The Fourth Rule of Engagement
It doesn’t matter if you’re writing an essay for school, a “Dear John” letter to your soon-to-be ex-boyfriend/girlfriend/husband/wife/roommate from Hell, a letter of resignation, a last will and testament, or a manuscript that will someday outsell Harry Potter, Twilight, The Hunger Games, Fifty Shades of Grey, and the Bible combined.
At some point in the writing process, you find yourself a little bit stuck and unsure of what to write next. You find that you need a bit of a break – just a short one – to give your brain a chance to catch its breath from all the mental calisthenics it’s been performing. And so you click open your web browser, intent on just a quick peek at what’s been happening on the Web while you were busy spinning words into gold.
Email. Facebook. Twitter. Google+. Any and every other social network you belong to, and maybe even a few you don’t. Yet. YouTube to watch videos of dancing cats. Amazon to read reviews of books that are nowhere near as good as yours will someday be.
Blogs. Blogs about writing. Celebrity gossip blogs. Blogs with links to videos of dancing cats. Food porn blogs. House renovation porn blogs. Photo blogs. Your own blog. Blogs about how to improve your blog. News articles. Op-ed articles. People’s comments on op-ed articles….
This list, as I’m sure we can all attest, goes on and on. Some much so, that what was supposed to be a ten-minute break quickly turns into two hours. Next thing you know, it’s time to go to bed or else you’ll be wrecked for work tomorrow, you still don’t know what to write next, you didn’t make your daily word quota, and your index finger is feeling a bit twitchy from its mouse-clicking half-marathon.
As I said, we’ve all been there.
Here’s a little something you might want to consider before going there yet again.
The myth(?) of multitasking
A few months ago, my boss attended a conference on integrating modern technology into the education system, and was informed, during one of the workshops, that he should disable the desktop notification pop-ups on his email client.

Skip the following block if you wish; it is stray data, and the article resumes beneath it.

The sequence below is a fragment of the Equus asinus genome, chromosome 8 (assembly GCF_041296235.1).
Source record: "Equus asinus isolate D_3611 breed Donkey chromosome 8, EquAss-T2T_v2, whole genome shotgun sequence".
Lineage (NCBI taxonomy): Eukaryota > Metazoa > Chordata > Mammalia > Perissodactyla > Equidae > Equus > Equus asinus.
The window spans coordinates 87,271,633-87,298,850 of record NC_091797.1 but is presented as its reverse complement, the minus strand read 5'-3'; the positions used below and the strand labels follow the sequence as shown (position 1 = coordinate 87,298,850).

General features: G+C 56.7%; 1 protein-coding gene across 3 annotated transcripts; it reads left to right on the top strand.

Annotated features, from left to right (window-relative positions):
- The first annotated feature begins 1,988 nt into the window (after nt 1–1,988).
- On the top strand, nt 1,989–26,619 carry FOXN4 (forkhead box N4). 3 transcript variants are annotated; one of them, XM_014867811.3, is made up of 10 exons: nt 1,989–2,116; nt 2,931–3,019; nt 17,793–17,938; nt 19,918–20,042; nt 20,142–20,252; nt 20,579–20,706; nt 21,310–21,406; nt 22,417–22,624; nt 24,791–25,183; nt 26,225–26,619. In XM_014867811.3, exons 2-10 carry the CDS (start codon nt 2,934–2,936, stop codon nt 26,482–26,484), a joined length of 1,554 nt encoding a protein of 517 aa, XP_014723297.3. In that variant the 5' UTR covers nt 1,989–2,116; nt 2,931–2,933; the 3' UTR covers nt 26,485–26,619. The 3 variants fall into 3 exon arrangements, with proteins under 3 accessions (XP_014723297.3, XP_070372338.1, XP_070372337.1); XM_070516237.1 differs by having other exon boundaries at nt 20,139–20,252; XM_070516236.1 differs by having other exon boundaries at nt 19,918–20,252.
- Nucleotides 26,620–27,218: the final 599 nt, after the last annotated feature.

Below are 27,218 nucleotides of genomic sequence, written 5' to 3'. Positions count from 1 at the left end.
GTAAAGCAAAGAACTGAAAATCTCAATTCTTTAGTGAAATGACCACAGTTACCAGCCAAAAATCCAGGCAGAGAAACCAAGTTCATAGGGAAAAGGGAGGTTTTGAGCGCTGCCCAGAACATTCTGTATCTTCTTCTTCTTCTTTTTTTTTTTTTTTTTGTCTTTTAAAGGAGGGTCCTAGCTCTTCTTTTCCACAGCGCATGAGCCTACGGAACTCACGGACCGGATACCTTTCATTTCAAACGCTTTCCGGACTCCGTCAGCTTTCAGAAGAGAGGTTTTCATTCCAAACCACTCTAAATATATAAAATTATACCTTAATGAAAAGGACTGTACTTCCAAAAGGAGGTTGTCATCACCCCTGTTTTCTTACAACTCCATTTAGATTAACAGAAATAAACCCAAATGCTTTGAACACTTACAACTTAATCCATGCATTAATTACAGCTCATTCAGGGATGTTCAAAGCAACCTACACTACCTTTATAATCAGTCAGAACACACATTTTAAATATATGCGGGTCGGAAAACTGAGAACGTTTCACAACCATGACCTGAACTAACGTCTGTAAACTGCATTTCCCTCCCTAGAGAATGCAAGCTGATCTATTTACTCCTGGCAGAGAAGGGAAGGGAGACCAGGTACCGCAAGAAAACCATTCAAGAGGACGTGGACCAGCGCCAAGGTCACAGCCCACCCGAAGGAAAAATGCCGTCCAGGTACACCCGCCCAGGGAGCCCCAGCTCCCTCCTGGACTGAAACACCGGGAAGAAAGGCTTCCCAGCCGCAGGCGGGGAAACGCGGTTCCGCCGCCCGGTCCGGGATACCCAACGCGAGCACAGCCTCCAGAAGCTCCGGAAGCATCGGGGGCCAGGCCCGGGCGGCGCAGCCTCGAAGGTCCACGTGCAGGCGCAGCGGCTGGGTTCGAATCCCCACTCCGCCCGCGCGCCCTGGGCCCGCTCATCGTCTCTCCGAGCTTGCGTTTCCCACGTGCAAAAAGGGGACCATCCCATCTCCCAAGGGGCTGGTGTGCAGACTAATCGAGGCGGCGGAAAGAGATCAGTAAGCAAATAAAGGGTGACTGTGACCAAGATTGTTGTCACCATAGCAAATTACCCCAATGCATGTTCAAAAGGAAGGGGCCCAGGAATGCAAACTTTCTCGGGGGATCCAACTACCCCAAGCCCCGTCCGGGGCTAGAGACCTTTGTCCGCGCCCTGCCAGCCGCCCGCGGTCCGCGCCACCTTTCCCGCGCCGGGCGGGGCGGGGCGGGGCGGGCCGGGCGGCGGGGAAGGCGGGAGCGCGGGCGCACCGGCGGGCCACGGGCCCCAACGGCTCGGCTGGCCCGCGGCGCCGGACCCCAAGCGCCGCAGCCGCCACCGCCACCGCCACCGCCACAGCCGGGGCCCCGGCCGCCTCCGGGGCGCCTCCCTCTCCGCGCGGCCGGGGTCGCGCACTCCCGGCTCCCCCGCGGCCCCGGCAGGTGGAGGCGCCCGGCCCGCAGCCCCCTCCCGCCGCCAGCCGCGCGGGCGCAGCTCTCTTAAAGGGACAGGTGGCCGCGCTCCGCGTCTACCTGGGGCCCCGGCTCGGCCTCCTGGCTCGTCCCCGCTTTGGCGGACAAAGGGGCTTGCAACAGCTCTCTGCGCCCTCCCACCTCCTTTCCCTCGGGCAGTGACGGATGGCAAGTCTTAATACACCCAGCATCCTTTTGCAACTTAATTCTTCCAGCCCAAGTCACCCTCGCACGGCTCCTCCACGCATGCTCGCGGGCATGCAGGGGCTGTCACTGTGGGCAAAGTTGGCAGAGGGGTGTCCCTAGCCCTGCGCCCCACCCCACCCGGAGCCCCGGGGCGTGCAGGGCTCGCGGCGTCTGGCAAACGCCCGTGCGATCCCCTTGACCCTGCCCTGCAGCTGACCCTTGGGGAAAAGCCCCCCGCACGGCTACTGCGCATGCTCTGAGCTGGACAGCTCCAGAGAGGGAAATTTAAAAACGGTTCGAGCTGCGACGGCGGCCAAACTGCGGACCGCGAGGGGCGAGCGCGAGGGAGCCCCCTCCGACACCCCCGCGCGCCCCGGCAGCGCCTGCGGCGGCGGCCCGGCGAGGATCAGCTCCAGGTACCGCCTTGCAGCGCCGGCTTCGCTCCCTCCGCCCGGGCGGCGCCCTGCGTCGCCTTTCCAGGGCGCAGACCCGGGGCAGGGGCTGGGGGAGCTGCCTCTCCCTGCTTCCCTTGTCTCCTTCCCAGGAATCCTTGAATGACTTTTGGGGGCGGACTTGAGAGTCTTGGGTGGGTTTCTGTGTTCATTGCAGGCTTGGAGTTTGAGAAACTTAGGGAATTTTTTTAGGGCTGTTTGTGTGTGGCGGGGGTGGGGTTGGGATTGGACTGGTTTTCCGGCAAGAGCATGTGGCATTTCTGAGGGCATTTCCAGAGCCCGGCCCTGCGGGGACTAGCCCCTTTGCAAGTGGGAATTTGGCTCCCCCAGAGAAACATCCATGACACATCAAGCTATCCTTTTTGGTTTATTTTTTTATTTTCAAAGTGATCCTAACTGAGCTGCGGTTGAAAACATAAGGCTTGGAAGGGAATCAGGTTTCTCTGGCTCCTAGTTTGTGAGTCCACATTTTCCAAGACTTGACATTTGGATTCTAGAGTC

The reason given for this was the myth of multitasking.
That is to say, the presenter believed that multitasking doesn’t really exist – that while one may believe s/he is performing two or more tasks at once, every time s/he switches from one activity to another (and another and back to the first, and so on), it takes the brain a bit of time to refocus on the new task. All this, the presenter said, has the net effect of making every task take longer to complete than if each had been tackled in turn, one after the other.
My boss was quick to recommend everyone on our team disable their email notifications, but I refused, citing gender bias as my rationale. After all, my boss is male, the presenter was also male, and at least one study suggests that women are better multitaskers than men (although other studies presenting contrary results also exist). Plus, I personally manage with my email pop-ups just fine, preferring to either deal with immediately or (immediately) flag for follow-up rather than check my inbox an hour later to discover 20 messages have come in while I was uni-tasking.
But there is one area in which I agree with my boss and the workshop he attended in that trying to multitask is a bad idea: